24. 24. WHY SHOULD WE MAKE SECURE WEBAPPSMalicious users, automated programs, ignorant users are all trying to break your web application as we speak.Web applications which get hacked, go down or fail while being used bring disrepute to your company, can attract financial damages and can be used to attack other targets on the web.
  25. 25. HOW DO WE MAKE SECURE WEBAPPSAlways do server side validation.Any and every data point that originates from outside your web application is bad unless proved otherwise.GET, POST, COOKIE, FILES all requests are bad.So we need to ensure only trusted good data is processed, is allowed in the database and is rendered by the browser.
  26. 26. INTEGRITY OF A WEBAPPLICATIONAs the developer you need to ensure that your web application has integrity. The data that flows through it is known, can be trusted and improper data is dealt with in a known way. You can do with error handlers, exception handling and failing gracefully.If you look at it holistically the entire point of your web app is to shovel data from one point to another and do cool things with it.
  27. 27. CROSS SITE SCRIPTING - XSSInjecting HTML/JS into the site.  Non-persistent/Reflected/First Order  Script is taken from the request and displayed in the browser directly  example.com/search?q=<script>alert(„hi‟);</script>  Persistent/Stored/Second Order  First name of a registration form is vuln and the value is stored in the database  Hello <iframe src=http://f1y.in/0.js></iframe>
  28. 28. XSS MITIGATION IN ASP.NET 2.0 Constrain input and Encode output For inputs through server controls use validate controls like  RegularExpressionValidator  RangeValidator For inputs from query strings, cookies, client side HTML  System.Text.RegularExpressions.Regex class Encode output for html. Convert < to &lt; “ to &quot;  HttpUtility.HtmlEncode  Response.Write(HttpUtility.HtmlEncode(Request.Form[“foo"])); Encode output for urls created from user input
  29. 29. XSS MITIGATION IN ASP.NET 2.0  HttpUtility.UrlEncode  Response.Write(HttpUtility.UrlEncode(urlString)); Check that request validation is enabled in Machine.config and is not overwritten by the Web.config  <system.web> <pages buffer="true" validateRequest="true" /> </system.web>  You can set it to false for certain pages which might require rich text processing. Client headers like user agent can be malicious as well. Thumb rule, if its not your data consider it bad. If you can verify it, consider it trusted good data. White listing helps in verifying good data more than black listing. See examples at xssed.com Try out MS Anti XSS Library http://www.codeplex.com/AntiXSS
  30. 30. XSS MITIGATION IN PHP Sanitize all globals ($_GET, $_POST, $_COOKIE)  Use strip_tags()  Use inpekt library code.google.com/p/inspekt Escape everything before displaying  htmlentities(), htmlspeciachars() Client headers like user agent can be malicious as well. Thumb rule, if its not your data consider it bad. If you can verify it, consider it trusted good data. White listing helps in verifying good data more than black listing. See examples at xssed.com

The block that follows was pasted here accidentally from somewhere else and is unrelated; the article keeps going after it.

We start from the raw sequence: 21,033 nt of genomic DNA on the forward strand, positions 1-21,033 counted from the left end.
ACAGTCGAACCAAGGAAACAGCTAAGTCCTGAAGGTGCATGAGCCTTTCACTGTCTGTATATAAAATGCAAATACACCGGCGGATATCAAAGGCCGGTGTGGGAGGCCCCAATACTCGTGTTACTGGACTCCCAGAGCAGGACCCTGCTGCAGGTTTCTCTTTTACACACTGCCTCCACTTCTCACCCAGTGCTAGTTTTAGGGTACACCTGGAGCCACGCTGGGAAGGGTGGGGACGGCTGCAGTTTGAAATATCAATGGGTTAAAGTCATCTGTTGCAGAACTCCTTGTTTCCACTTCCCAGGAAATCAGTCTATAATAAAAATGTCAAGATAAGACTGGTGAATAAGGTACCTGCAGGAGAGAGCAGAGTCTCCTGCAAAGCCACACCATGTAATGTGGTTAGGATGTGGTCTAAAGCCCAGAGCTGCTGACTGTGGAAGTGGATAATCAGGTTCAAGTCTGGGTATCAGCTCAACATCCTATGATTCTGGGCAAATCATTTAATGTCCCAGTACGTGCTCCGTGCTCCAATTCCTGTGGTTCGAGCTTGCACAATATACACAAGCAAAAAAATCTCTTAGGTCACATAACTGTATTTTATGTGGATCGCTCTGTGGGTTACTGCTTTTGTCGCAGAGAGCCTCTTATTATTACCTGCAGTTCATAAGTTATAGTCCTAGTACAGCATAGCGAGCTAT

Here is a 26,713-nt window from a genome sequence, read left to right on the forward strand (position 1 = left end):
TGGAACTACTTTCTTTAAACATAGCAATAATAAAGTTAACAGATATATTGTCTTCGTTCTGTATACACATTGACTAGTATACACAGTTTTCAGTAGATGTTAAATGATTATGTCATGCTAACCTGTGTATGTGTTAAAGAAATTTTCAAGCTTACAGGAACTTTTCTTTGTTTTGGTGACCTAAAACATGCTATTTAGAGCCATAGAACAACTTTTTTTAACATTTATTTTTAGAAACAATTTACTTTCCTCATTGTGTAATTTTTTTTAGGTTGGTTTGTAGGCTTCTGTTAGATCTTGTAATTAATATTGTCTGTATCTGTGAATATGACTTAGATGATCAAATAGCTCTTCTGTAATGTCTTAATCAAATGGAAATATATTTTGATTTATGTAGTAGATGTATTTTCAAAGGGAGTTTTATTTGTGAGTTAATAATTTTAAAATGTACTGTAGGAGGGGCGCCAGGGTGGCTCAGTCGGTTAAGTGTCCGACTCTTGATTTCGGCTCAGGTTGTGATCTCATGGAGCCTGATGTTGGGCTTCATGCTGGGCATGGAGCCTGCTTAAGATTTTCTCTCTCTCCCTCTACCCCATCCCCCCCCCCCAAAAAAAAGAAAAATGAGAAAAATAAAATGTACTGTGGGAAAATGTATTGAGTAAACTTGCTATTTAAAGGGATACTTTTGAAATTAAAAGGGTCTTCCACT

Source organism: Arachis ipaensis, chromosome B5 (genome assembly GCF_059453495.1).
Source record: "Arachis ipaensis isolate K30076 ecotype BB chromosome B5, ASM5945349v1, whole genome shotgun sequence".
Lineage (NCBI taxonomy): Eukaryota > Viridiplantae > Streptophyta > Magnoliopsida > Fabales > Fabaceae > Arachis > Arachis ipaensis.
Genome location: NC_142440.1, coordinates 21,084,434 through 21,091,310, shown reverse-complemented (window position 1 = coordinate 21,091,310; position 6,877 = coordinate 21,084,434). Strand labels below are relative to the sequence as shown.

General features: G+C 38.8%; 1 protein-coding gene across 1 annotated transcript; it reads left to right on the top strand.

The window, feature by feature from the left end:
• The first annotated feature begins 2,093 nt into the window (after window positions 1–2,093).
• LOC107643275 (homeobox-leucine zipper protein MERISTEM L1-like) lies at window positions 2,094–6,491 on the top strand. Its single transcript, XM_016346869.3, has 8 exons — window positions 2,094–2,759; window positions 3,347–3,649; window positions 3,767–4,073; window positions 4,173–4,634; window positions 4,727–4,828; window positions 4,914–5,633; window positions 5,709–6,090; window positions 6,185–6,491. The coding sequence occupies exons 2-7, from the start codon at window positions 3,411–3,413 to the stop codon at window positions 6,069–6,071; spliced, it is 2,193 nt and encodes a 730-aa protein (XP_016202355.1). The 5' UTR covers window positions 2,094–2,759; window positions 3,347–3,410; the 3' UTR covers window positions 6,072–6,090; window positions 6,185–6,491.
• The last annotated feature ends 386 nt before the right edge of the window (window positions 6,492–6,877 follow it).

31. 31. SQL INJECTION Allowing SQL to be injected in the database query. Most common attack point is the search of any dynamic website and registration forms. These two will be definitely talking to the database. $sql = "SELECT * FROM table WHERE id = " . Request.QueryString[„id‟] . ""; id = ; DROP DATABASE pubs – Excellent examples http://google.com/search?q=site:slideshare.net sql injection
  32. 32. SQL INJECTION - MITIGATION Sanitize input data. Check for lengths & types Use type safe SQL parameterized queries for stored procedures or dynamic SQL queries  Parameter collection SqlParameterCollection using (SqlConnection connection = new SqlConnection(connectionString)) { DataSet userDataset = new DataSet(); SqlDataAdapter myCommand = new SqlDataAdapter( "LoginStoredProcedure", connection); myCommand.SelectCommand.CommandType = CommandType.StoredProcedure;
  33. 33. SQL INJECTION - MITIGATION myCommand.SelectCommand.Parameters.Add("@name", SqlDbType.VarChar, 40); myCommand.SelectCommand.Parameters["@name"].Value = Request.QueryString[„name‟]; myCommand.Fill(userDataset); } Avoid disclosing database error information  <customErrors mode="remoteOnly" />  <customErrors mode="On" defaultRedirect=“ErrorPage.htm" /> See a kickass example of stored proc used to hack more than hundred thousand websites  http://www.breach.com/resources/breach-security-labs/alerts/mass-sql-injection-attack- evolution MS Source Code Analyzer to SQL Injection  http://www.microsoft.com/downloads/details.aspx?familyid=58A7C46E-A599-4FCB- 9AB4-A4334146B6BA&displaylang=en
  34. 34. SQL INJECTION - MITIGATION mysql_real_escape_string()  $dbquery = sprintf(“SELECT name FROM user WHERE id=„%s‟”, mysql_real_escape_string(„id‟)); Parameterized queries  $res = $query(“SELECT name FROM user WHERE id=?”, $id);  Standard mysql module in PHP doesn‟t allow for parameterized queries. You need mysqli Stored Procedures  See a kickass example of stored proc used to hack more than hundred thousand websites  http://www.breach.com/resources/breach-security-labs/alerts/mass-sql-injection- attack-evolutio